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03-01-2009, 11:53 AM   #16
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QuoteOriginally posted by Venturi Quote
If you don't have a local lab that can develop "professional" B&W film and you don't want to mess with developing it yourself - give Dwayne's Photo a try.

I'm pretty sure shipping would cost me more than developing. I live on the far side of Europe.

03-01-2009, 01:01 PM   #17
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well seems you'll have to learn to develop yourself
Maybe you can find products from Fotokemika (Croatia) or Foma (Chezck republic)
Otherwise a good order from macodirect.de for 1st time and then you can make your own developer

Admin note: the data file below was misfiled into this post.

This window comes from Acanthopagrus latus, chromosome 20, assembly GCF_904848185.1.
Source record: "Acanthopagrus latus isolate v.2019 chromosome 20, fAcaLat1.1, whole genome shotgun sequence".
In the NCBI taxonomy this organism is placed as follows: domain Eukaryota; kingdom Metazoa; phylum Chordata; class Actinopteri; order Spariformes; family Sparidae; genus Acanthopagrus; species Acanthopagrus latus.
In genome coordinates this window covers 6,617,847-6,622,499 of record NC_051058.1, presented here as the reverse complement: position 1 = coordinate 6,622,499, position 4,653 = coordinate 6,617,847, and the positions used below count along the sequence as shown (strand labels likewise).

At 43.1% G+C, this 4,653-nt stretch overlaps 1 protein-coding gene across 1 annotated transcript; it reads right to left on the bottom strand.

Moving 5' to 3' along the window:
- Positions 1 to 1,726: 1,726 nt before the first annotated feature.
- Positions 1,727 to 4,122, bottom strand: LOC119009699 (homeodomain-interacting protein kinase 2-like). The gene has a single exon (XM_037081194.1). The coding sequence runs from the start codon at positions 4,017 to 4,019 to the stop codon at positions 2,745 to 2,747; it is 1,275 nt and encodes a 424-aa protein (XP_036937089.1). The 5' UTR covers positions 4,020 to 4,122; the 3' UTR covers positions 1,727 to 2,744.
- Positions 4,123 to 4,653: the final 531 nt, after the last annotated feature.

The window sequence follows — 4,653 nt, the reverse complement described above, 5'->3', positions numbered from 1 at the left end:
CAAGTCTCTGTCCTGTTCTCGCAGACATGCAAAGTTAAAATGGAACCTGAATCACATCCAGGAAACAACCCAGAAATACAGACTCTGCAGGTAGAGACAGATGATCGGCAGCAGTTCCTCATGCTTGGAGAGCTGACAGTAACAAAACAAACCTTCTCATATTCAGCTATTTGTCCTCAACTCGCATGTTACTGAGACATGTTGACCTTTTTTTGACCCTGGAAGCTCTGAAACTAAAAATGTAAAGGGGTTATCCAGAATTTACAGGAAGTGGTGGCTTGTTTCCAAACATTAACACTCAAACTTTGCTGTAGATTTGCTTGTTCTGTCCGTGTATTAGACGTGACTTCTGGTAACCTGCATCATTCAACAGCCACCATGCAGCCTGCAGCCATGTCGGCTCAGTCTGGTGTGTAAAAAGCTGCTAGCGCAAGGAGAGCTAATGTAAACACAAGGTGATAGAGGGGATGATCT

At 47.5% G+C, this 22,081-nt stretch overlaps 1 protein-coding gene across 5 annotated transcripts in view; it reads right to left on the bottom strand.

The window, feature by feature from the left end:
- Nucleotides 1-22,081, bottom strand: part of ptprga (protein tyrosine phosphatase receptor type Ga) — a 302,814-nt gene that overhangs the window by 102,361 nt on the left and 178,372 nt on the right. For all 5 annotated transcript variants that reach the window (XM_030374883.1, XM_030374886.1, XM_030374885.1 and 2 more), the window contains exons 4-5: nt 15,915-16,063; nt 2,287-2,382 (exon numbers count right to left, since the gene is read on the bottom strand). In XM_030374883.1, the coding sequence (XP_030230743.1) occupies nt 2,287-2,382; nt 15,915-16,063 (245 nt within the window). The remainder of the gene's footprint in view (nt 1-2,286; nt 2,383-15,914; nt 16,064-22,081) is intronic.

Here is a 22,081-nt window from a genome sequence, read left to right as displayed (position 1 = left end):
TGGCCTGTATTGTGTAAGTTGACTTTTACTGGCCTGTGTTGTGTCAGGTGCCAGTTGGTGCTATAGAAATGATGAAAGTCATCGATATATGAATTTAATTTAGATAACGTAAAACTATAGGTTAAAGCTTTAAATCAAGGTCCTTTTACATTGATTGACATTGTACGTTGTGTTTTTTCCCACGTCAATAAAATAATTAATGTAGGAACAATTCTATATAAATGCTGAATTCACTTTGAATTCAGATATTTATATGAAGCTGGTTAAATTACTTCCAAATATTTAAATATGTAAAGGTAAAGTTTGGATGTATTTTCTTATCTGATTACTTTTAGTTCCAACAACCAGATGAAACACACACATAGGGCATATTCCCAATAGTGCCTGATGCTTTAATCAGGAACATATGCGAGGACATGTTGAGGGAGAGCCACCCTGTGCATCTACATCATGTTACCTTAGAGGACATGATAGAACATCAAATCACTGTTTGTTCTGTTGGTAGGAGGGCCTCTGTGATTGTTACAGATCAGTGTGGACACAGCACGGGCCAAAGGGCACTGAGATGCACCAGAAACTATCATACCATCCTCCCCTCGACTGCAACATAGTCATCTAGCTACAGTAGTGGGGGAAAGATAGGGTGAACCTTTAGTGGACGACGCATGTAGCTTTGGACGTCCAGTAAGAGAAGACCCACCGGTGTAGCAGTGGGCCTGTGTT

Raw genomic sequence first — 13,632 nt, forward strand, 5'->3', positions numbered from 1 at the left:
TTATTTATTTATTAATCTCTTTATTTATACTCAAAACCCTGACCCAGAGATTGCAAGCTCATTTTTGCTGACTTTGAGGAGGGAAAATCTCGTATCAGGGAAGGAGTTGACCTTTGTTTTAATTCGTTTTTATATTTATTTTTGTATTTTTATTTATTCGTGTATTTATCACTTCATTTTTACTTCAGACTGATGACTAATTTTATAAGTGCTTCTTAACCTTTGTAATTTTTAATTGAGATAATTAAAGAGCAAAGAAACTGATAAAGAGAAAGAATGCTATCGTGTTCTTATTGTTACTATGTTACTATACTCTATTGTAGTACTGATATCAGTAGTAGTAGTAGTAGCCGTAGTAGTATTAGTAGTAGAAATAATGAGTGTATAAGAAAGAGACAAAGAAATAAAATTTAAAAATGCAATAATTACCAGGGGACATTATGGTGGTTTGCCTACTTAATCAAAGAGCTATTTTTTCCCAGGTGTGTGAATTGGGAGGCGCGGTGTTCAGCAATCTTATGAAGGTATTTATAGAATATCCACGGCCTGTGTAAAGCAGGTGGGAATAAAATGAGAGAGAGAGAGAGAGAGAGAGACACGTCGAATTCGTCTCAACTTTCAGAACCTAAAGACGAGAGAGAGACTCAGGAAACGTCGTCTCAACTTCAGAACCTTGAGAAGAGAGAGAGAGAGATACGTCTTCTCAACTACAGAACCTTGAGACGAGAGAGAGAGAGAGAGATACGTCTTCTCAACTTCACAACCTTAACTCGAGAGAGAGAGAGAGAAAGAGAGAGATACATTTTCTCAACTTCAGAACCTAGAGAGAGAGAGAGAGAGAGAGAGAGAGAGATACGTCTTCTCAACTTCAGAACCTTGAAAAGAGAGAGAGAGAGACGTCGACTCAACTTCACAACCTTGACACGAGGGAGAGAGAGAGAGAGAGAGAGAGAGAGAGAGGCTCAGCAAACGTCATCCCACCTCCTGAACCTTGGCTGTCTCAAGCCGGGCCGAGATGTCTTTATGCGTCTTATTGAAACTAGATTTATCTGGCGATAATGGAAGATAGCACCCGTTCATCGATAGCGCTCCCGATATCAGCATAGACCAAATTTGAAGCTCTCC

03-01-2009, 01:39 PM   #18
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QuoteOriginally posted by Ratmagiclady Quote
Well, the first chromogenic film, XP1, was originally actually kind of billed as a sort of wonder-film for serious photographers who might take advantage of all the minilabs springing up. It didn't live up to the grandiose promises of exposure latitude, never mind actually being very good. There was one fun thing, though. I worked at a place with a really overqualified printing machine guy, he could 'tone' the stuff however you wanted. (This man was a genius. Color-corrected near every print that went through the machine by eye, with barely a discernible pause) Only time I ever saw the stuff look *good,* and it still was hardly the same as true B&W.